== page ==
Texas-Sized Rain: My memory of 1994’s Texas flood

Sunday, October 16, 1994.

It was the weekend of the Conroe Cajun Catfish Festival. My wife and I walked around downtown Conroe, Texas wondering if it was going to rain the festival out. The remnants of Pacific Hurricane Rosa had crossed Mexico and was heading toward Houston, Texas. Copious amounts of rain was predicted.

We had no idea about what was about to hit us.

Our new home sat on a small bluff near the San Jacinto River. The land had not flooded during the 1973 flood of record — so we knew we’d be safe. And as a bonus, we did not have to buy flood insurance. Sure, part of the neighborhood had flooded back then and there was a flood plain behind us. But what were the odds? As the rain began to fall, we went to bed not worried at all.

I remember the sound of how hard the rain came down. I’ve slept through a tornado and a police raid (don’t ask) but the beating on the roof woke me up. Dawn had revealed a disaster in the making. My neighbors and I went to go check the road out of our neighborhood. Water covered it — We were flooded in. And the small creek that ran behind our house gave us even more ominous news.

It was flowing backwards.

The San Jacinto was rising.

Upstream was Lake Conroe, a lake very similar to the Reservoir. Later that morning, as the rain continued to pound us, there was fear that the dam would fail. Flood gates were thrown open. The river went from three to 33 feet in less than six hours. Evacuations had begun.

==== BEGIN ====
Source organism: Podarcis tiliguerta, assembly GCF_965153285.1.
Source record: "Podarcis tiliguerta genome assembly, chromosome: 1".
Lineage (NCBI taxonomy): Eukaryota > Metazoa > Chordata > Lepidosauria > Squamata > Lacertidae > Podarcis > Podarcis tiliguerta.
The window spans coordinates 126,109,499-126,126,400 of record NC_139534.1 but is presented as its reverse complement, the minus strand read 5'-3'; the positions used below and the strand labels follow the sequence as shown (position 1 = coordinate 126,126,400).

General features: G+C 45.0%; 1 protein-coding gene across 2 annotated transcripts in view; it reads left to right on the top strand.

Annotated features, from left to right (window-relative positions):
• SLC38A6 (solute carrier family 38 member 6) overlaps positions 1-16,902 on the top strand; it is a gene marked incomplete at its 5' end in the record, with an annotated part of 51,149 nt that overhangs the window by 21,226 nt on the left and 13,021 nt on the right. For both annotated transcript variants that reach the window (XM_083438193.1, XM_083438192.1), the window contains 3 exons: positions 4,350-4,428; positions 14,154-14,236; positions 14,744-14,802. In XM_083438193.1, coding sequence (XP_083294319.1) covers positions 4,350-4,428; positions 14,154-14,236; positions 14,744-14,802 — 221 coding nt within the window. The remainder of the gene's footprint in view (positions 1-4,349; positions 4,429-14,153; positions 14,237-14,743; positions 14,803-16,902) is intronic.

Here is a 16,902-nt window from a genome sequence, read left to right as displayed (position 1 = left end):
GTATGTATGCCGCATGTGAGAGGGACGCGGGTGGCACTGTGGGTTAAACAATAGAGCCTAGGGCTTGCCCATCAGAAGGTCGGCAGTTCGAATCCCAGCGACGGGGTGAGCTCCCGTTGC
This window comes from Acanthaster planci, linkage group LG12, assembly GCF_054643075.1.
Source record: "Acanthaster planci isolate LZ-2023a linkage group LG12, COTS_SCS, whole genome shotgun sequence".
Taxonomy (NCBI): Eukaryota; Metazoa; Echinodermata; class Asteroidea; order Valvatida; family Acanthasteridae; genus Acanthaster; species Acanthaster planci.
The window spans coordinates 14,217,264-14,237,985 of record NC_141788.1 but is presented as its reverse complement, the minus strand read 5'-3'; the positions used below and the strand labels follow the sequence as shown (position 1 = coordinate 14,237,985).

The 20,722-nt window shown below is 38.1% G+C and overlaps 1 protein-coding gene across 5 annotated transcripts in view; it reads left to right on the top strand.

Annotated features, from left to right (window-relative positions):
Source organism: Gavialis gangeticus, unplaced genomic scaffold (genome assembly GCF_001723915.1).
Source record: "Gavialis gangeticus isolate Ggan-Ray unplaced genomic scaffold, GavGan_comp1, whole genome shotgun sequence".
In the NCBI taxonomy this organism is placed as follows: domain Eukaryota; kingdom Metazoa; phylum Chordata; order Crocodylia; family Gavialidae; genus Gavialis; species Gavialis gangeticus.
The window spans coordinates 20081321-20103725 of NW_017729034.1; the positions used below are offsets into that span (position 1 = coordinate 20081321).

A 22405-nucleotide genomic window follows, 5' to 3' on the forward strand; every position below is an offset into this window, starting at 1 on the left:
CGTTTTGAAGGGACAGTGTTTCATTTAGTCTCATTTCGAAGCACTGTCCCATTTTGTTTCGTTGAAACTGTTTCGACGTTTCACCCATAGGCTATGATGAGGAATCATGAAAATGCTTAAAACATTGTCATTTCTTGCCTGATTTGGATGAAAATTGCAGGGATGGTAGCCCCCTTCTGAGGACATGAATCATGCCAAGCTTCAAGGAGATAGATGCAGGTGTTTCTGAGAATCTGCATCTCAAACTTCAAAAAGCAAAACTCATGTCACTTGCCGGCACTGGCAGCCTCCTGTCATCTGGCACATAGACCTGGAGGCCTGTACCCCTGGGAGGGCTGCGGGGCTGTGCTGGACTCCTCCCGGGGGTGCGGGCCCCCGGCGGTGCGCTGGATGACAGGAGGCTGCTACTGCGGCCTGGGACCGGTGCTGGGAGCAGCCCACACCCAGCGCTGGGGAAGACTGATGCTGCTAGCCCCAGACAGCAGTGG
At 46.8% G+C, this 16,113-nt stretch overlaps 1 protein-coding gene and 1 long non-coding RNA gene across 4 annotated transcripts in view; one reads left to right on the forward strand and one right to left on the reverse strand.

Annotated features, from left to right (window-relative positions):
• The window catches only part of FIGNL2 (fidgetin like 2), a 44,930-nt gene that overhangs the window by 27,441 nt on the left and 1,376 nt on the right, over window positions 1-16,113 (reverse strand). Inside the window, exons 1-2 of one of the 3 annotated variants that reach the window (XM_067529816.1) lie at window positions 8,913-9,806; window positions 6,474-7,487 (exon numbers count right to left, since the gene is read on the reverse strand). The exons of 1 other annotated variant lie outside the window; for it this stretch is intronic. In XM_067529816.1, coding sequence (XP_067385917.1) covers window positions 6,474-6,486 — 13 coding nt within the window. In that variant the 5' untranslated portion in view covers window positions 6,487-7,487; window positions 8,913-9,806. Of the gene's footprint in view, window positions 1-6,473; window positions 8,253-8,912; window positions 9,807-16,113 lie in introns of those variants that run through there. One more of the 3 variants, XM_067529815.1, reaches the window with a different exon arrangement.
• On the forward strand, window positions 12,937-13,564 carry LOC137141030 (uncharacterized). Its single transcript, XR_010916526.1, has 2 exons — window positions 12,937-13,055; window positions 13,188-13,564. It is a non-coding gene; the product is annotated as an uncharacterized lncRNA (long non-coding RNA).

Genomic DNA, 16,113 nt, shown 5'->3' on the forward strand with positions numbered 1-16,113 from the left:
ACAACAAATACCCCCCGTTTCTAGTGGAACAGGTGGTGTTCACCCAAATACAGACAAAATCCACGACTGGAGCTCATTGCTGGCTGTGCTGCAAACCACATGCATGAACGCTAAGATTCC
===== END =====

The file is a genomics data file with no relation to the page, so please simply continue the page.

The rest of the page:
We left about five that afternoon. We put our belongings on shelves and on bricks and left our cars and home behind. Amy had our dog in her arms. I had our cat in a carrier. In the hour that it took us to get to the school bus, it rained five inches.

Our wet cat meowed miserably. I felt his pain.

The storm wasn’t moving and ended up dropping over 25 inches of rain on the area in less than two days. The river claimed homes all around us. We got out because we could take our pets. They told us that if we had to rescue us by boat, they wouldn’t have allowed us to bring them. That evening, we ended up in a church. Then my boss Chris Eddings and his family took us in until the water went down a few days later.

I remember the smell. My neighbors having to gut their homes. The fire ant balls floating in the flood waters. The dead animals floating by. I remember the snakes in my yard. I mourned as a body of an elderly man was found behind my house. I hated the sound of rain for years.

The water came a couple of feet from our home. We were blessed. But today, we live on a hill above the dam. We learned our lesson and also the lesson taught by the Jackson Easter Flood of 1979. If we flood, an ark will be sailing through our neighborhood.

As I sit here this morning watching Hurricane Harvey head toward Texas, I pray for my friends there. It is supposed to stall and once again douse Southeast Texas with copious amounts of rain. Memories are flooding back to me and I’m getting a knot in my stomach.

God bless Texas. They are going to need all the help they can get.

About Marshall Ramsey